TIME magazine, July 2020.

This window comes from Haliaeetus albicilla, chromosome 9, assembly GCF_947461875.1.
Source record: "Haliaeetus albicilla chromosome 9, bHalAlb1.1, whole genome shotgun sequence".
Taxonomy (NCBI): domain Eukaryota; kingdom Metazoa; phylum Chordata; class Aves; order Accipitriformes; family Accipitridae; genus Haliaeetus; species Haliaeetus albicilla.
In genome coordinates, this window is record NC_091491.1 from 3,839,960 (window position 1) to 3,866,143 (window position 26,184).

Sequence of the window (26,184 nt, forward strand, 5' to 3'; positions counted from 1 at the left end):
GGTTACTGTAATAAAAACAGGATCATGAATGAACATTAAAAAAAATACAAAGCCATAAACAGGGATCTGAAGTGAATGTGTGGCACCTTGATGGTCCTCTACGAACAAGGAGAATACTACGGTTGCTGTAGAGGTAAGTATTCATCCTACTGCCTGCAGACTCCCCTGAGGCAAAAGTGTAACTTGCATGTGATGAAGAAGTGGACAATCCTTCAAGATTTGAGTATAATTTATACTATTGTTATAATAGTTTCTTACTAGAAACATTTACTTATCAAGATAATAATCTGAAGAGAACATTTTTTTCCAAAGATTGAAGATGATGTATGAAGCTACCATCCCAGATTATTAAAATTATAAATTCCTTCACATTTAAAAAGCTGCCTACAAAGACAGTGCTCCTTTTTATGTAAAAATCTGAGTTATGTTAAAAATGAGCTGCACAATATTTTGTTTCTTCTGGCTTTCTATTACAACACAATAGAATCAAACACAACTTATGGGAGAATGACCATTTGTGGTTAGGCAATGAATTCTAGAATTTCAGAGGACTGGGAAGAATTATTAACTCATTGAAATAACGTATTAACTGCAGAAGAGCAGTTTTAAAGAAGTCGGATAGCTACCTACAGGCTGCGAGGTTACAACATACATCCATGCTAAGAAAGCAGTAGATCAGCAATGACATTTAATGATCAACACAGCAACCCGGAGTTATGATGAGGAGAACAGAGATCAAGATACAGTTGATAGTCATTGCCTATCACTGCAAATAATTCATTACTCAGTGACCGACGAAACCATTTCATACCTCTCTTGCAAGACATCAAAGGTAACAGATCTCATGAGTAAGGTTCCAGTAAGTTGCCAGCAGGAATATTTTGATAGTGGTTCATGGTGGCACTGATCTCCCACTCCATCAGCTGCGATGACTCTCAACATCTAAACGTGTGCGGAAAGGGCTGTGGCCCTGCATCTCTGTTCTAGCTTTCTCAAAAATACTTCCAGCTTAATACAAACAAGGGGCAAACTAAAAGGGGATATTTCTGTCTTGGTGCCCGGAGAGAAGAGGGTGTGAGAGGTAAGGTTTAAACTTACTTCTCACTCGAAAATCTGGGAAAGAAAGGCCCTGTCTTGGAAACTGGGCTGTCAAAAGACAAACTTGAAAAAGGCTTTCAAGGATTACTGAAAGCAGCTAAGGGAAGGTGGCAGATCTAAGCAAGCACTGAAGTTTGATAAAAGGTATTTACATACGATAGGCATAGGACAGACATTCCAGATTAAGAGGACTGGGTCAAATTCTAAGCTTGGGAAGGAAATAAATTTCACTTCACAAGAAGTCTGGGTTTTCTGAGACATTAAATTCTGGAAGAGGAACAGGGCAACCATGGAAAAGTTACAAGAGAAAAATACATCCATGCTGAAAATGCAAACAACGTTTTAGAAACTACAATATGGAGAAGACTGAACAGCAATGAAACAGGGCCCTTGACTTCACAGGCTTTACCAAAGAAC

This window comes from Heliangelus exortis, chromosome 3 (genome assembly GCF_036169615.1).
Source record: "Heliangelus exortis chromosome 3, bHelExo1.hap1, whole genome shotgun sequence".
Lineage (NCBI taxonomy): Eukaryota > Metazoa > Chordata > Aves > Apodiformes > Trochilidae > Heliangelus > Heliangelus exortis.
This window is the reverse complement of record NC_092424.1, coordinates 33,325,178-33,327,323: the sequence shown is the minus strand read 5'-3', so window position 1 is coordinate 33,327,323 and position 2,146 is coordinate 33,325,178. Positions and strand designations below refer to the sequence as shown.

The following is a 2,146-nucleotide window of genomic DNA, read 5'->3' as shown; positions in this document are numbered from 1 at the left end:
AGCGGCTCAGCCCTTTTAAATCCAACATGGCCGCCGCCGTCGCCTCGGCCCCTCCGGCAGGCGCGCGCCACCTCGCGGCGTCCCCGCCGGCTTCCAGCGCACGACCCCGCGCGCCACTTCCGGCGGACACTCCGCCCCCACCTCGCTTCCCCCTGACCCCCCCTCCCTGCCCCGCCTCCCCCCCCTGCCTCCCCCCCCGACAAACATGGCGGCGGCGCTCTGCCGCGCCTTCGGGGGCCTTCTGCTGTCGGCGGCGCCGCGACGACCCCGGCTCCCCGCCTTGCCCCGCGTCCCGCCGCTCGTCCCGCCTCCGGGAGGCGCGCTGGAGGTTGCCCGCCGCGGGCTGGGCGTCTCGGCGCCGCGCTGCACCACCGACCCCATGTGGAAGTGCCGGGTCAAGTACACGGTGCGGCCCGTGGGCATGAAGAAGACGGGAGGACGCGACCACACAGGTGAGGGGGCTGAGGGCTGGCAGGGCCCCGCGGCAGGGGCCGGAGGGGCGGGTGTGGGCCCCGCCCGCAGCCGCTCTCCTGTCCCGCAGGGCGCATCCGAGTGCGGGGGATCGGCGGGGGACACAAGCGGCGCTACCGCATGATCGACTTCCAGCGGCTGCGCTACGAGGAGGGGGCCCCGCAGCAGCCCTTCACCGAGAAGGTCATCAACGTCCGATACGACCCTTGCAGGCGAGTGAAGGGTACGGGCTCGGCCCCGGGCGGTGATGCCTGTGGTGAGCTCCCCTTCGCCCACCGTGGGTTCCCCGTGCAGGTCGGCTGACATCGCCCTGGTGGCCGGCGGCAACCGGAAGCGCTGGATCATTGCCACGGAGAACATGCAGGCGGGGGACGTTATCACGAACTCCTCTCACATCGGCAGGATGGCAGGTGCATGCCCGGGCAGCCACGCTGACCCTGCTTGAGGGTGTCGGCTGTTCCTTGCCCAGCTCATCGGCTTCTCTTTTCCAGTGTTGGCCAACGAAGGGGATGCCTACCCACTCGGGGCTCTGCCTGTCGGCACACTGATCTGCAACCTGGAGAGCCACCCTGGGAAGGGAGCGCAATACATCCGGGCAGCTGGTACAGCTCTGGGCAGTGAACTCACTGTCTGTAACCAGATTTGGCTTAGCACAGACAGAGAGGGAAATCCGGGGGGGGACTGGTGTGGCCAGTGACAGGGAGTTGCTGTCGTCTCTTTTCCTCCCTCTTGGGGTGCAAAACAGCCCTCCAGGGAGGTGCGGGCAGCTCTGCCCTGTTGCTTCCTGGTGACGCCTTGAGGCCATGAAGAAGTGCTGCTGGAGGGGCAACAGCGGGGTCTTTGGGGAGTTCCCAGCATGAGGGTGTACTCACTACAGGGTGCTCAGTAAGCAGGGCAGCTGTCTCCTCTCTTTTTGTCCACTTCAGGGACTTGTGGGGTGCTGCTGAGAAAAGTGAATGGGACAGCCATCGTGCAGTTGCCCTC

Her chances to become Vice President rest in part on whether Demings –and Democrats– can reconcile her identity as a former cop with that of a Black woman in a country where Black people have the most to fear from police. Some on the left see her as a symptom of the problem, not a beacon of progress. This raises some hard questions for Americans. How much should we expect our politicians to account for injustices that are bigger than any one person? Is it fair to ask public servants how their own experiences with racism or sexism guide their approach to fighting such forces stacked against them? And are those who have found success within existing structures an extension of systemic failure or the ones best equipped to fix them?